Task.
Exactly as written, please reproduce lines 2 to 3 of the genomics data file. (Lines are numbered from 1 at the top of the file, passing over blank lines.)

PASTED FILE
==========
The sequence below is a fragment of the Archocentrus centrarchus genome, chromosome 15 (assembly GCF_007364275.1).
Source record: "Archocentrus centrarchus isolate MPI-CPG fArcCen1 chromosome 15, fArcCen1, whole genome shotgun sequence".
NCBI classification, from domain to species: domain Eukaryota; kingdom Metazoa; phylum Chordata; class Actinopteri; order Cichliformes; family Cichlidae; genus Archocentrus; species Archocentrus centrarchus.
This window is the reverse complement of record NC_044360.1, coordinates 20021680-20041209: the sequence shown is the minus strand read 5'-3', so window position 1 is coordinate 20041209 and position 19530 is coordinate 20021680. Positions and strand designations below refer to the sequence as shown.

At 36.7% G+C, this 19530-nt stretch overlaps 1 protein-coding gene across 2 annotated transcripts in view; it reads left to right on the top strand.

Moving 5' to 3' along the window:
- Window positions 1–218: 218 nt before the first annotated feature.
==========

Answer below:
Source record: "Archocentrus centrarchus isolate MPI-CPG fArcCen1 chromosome 15, fArcCen1, whole genome shotgun sequence".
NCBI classification, from domain to species: domain Eukaryota; kingdom Metazoa; phylum Chordata; class Actinopteri; order Cichliformes; family Cichlidae; genus Archocentrus; species Archocentrus centrarchus.